Early Review: The Ward by Jordana Frankel

, by Kt Clapsadl

The Ward by Jordan Frankel 

Sixteen-year-old Ren is a daredevil mobile racer who will risk everything to survive in the Ward, what remains of a water-logged Manhattan. To save her sister, who is suffering from a deadly illness thought to be caused by years of pollution, Ren accepts a secret mission from the government: to search for a freshwater source in the Ward, with the hope of it leading to a cure.

However, she never expects that her search will lead to dangerous encounters with a passionate young scientist; a web of deceit and lies; and an earth-shattering mystery that’s lurking deep beneath the water’s rippling surface.

Jordana Frankel’s ambitious debut novel and the first in a two-book series, The Ward is arresting, cinematic, and thrilling—perfect for fans of Scott Westerfeld or Ann Aguirre.

As a mobile racer, Ren puts her life on the line each time she gets into her craft. But racing is the only way she has to make money she needs to take care of her dying sister. The seawater covered Manhatten, known as the Ward, isn't exactly the most forgiving place. Fresh water is more precious than gold as they are completely dependent on rainwater for drinking. So when the government caught her doing something she shouldn't have, she quick to accept their offer to help them seek out a new source of freshwater. But she never could have predicted where her search would take her, and the secrets it would reveal. Suddenly there's so much more at stake than just water, and Ren will have some hard choices ahead of her, for the wrong ones could very well change the very fate of the world. 

I loved Ren's character. She is so fierce and every emotion she goes through is so powerful that it's astonishing. I really felt like I was experiencing everything right along with her. I really felt for her determination to be the best racer despite the prejudice surrounding her as the only female in the running. Sure, she's got a bit of a chip on her shoulder, but she's more than proved her worth as a racer time and time again. And more importantly, she's racing to support her dying sister, who isn't a blood relative, but a chosen one, making Ren's love and determination to do whatever it takes to protect her rather incredible. Another thing that really impressed me was that while she had such a powerful crush on her love interest, once things started to be revealed, especially in the negative, she didn't let her judgement get clouded. She also wasn't blinded by those revelations and still kept her mind open to give him a chance to prove himself. Considering what was going, I felt this was impressive. That being said, in the overall scheme of things, the relationship really only played a very minor part, but even so, I felt it progressed realistically considering the circumstances.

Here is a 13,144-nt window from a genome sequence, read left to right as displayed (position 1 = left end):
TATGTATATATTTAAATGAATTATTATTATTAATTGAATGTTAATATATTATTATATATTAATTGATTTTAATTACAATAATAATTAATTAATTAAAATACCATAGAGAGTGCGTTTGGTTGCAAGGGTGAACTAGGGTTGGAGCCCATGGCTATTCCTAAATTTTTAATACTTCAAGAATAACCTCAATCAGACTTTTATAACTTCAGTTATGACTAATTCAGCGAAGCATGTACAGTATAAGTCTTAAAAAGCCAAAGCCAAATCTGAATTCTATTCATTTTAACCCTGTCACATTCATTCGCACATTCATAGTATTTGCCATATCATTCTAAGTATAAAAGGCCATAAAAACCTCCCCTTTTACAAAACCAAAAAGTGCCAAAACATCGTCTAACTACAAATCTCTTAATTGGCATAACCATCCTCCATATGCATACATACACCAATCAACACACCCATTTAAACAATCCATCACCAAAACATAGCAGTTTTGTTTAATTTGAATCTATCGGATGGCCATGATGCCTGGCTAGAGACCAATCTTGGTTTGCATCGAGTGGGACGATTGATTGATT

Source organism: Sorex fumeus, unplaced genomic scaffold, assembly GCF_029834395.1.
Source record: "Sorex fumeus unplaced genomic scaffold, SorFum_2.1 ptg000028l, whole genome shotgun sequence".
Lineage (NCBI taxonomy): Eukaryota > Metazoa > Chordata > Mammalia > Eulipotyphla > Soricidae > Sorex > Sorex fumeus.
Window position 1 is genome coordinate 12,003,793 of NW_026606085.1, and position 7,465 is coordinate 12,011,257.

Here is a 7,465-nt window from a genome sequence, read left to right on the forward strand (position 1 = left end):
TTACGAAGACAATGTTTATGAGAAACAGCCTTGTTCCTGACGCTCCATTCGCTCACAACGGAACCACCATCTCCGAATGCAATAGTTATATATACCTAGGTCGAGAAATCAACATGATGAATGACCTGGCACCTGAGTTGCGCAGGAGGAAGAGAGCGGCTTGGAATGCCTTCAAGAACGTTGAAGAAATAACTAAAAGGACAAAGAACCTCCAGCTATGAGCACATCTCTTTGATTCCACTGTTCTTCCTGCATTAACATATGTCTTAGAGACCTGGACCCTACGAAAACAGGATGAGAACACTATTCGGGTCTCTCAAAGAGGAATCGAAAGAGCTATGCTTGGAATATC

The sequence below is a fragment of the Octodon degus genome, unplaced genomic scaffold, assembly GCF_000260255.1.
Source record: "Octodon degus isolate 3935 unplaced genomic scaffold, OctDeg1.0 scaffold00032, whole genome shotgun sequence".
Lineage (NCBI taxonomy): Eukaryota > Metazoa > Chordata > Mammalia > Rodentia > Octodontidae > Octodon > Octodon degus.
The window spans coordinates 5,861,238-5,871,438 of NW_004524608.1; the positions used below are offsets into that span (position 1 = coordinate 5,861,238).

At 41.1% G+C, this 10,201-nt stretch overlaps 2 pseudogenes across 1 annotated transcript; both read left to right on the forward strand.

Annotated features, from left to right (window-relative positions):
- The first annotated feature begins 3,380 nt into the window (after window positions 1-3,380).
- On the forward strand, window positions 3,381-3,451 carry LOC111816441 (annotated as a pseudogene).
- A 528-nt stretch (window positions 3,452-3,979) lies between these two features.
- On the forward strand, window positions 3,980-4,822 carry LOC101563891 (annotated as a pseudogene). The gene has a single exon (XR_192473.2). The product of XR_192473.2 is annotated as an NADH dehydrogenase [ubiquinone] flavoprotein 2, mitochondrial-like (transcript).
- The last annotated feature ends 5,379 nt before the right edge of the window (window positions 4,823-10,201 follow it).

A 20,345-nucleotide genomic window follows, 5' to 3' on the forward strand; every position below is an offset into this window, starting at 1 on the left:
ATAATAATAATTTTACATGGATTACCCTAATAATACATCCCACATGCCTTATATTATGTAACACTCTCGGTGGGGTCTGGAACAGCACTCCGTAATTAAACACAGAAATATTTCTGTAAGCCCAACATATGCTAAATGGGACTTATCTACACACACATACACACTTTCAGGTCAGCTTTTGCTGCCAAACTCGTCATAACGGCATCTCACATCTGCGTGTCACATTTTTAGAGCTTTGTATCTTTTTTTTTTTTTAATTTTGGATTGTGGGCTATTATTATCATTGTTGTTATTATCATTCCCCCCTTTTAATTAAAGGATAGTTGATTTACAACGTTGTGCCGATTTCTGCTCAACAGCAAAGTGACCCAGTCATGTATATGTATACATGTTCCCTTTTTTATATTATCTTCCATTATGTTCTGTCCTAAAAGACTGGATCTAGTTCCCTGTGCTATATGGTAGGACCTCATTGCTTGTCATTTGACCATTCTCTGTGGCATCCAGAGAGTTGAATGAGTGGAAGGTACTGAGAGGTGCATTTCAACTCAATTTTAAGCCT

I have to admit that if I wasn't such a character driven person, THE WARD probably wouldn't have been as enjoyable of a read for me as the world building is a bit lacking. I mean the world is incredible, and quite frankly terrifying. I've always had a fear of a giant tsunami wave coming barrelling into the East Coast, and movies like 2012, The Day After Tomorrow, Deep Impact, etc have practically scarred me for life. THE WARD shows life after such an event, and it's brutal. That being said, things just weren't quite developed enough for my tastes. I wanted to know more about everything that led them to these circumstances, and where the crazy virus came from, or why it wasn't consistent in its speed of "attack." I'm also surprised that there wasn't some sort of salt water filtration used instead of only relying on rainwater. I mean there's a method of boiling salt water with two pots that can be done at home that isn't complicated, just a bit time consuming. So it did make the plight of not having a lot of drinkable water a bit confusing. I also have to admit that the racing scenes were a bit much for me. I had a really hard time following them as I couldn't quite picture the logistics in my head despite the lengthy in-depth descriptions. After the third or fourth complicated maneuver I was left scratching my head as to what bloody position the craft was in at that point. It honestly was rather frustrating, and led me to start skimming those sections.

THE WARD is one of those books that solidly keeps your attention despite its flaws. The pacing was steady, and I found it hard to put it down even when I became a bit frustrated at parts. That being said, it could have gone from good to great in my book if there had of been a bit more explanation about the world behind the circumstances. All in all, THE WARD is an interesting post-apocalyptic-dystopian world that I would like to see more of.

(Received a copy from the publisher via Edelweiss)



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